Behan needs support to succeed as national director, say sector leaders

David Behan’s appointment as the Department of Health’s first director general for social care will not fully redress the lack of social care policy-making capacity in the DH, sector leaders said last week.

Behan, currently the Commission for Social Care Inspection’s chief inspector, will hold the first social care-specific post on the DH board since the controversial departmental reorganisation in 2003. That stripped out many social care posts and preceded the abolition of the DH-based Social Services Inspectorate in 2004.

Behan’s appointment at the helm of a new social care directorate has been widely acclaimed, given his track record and the overview of the sector that he has gleaned at the CSCI. But there were warnings he would need more support to give the sector greater voice and status within the DH.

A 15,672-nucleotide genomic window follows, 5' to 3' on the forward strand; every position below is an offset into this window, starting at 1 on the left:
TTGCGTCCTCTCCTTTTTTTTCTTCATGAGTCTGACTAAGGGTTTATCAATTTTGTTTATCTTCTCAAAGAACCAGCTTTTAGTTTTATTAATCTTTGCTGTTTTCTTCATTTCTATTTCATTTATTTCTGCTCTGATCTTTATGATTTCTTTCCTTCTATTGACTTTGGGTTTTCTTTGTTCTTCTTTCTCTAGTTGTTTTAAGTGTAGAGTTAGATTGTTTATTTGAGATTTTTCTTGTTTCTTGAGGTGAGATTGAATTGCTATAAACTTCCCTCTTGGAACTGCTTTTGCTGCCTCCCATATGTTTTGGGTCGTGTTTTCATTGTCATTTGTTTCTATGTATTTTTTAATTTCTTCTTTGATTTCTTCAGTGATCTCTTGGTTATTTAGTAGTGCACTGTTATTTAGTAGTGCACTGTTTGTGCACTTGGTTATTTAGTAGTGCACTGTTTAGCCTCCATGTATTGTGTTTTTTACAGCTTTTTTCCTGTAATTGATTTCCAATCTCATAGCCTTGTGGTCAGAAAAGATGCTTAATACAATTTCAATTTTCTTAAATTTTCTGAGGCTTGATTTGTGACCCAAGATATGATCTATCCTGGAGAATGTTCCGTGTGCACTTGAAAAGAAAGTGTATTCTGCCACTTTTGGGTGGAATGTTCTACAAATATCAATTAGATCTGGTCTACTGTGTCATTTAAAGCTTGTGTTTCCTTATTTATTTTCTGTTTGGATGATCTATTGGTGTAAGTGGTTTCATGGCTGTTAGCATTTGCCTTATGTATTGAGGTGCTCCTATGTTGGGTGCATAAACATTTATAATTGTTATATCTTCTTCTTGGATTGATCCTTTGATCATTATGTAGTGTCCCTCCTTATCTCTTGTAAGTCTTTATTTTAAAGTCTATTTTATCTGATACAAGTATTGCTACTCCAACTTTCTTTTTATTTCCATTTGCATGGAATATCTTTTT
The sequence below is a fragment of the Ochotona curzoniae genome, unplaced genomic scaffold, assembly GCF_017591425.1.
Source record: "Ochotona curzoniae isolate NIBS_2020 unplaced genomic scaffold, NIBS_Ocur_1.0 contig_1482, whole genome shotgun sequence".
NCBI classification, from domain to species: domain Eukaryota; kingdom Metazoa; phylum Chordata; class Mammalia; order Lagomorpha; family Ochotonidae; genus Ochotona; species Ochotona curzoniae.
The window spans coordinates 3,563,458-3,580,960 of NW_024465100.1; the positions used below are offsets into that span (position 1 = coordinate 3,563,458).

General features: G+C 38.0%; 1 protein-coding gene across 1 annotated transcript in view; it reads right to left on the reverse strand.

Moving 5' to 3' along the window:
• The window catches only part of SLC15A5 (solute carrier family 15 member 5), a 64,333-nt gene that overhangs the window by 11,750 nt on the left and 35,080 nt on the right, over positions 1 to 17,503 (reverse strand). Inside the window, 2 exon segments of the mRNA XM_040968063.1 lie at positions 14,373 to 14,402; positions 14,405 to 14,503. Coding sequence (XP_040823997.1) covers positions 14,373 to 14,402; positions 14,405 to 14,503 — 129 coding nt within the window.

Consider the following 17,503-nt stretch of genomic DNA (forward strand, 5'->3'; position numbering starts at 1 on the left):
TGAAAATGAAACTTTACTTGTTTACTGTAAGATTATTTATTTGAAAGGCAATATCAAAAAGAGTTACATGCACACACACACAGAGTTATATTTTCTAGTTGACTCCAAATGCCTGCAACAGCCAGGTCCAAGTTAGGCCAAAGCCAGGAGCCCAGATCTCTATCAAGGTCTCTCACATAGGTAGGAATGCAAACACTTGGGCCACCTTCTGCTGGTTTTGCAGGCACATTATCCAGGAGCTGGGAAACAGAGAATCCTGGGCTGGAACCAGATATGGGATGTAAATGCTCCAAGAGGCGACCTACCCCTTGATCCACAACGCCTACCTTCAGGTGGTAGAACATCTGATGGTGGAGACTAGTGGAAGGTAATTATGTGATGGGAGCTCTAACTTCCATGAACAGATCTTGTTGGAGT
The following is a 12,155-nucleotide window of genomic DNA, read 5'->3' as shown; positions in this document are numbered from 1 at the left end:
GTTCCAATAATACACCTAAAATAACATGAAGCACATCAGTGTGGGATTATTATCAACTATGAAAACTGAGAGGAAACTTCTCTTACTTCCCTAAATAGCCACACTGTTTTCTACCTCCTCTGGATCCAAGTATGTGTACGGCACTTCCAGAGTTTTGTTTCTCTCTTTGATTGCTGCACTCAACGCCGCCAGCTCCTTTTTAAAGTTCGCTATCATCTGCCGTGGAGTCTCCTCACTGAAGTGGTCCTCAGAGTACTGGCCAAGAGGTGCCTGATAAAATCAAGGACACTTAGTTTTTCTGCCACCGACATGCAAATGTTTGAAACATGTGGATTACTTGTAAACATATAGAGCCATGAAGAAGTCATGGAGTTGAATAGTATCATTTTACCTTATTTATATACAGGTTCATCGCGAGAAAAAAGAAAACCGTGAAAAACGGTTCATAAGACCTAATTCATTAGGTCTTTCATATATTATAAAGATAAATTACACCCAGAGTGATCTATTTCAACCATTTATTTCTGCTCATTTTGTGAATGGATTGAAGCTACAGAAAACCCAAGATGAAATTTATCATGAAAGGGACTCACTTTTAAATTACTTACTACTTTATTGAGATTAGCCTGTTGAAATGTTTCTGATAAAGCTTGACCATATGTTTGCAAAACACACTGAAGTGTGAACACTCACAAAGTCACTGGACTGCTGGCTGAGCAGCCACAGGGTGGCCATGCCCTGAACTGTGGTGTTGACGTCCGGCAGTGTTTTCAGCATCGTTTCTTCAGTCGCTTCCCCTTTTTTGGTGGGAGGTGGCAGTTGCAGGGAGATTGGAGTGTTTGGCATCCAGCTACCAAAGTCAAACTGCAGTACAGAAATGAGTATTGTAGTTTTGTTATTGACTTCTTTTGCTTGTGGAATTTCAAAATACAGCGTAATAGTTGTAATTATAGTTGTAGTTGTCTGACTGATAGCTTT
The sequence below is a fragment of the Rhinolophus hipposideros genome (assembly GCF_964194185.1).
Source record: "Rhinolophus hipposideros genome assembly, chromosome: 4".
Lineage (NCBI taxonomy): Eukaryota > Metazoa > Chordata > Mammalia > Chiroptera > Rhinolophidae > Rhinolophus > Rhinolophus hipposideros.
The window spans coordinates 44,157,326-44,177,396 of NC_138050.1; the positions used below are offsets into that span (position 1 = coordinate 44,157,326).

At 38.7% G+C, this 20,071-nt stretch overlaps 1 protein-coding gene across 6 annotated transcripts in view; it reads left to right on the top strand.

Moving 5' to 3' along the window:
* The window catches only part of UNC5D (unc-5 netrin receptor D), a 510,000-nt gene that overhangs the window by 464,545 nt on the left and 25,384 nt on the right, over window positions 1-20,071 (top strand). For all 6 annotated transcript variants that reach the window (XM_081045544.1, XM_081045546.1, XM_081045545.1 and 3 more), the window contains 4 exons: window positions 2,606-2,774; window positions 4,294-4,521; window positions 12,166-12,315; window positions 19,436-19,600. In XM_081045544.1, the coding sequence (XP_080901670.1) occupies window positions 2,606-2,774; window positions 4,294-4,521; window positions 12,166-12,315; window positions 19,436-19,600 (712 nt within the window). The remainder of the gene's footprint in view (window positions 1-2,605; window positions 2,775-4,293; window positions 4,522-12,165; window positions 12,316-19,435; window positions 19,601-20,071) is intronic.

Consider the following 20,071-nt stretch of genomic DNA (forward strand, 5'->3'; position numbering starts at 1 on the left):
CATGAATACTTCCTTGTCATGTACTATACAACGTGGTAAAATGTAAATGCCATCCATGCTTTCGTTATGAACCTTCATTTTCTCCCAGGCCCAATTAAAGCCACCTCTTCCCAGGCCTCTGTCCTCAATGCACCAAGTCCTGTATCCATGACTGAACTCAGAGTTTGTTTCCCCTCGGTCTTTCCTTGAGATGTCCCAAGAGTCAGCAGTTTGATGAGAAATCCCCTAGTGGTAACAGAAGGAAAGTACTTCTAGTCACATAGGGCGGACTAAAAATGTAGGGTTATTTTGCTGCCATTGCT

British Association of Social Workers chair Ray Jones said: “One person alone will not make a difference. It will need an increase in social care capacity, which was stripped out when the Social Services Inspectorate was disbanded.”

Andrea Rowe, head of Skills for Care, agreed, saying: “He’s got a tall order putting social care high on the agenda as a single director general on effectively an NHS board.”

The DH could not confirm whether care services director Anthony Sheehan and national director for social care Kathryn Hudson, currently the DH’s most senior social care officials, would report to Behan, nor whether he would ultimately be responsible for the Care Services Improvement Partnership.

Behan’s chief responsibilities will be helping deliver the health and social care white paper, providing social care leadership across central and local government, and “securing resources for adult social care provision”.

He has not decided when he will take up his post.

More from Community Care

Comments are closed.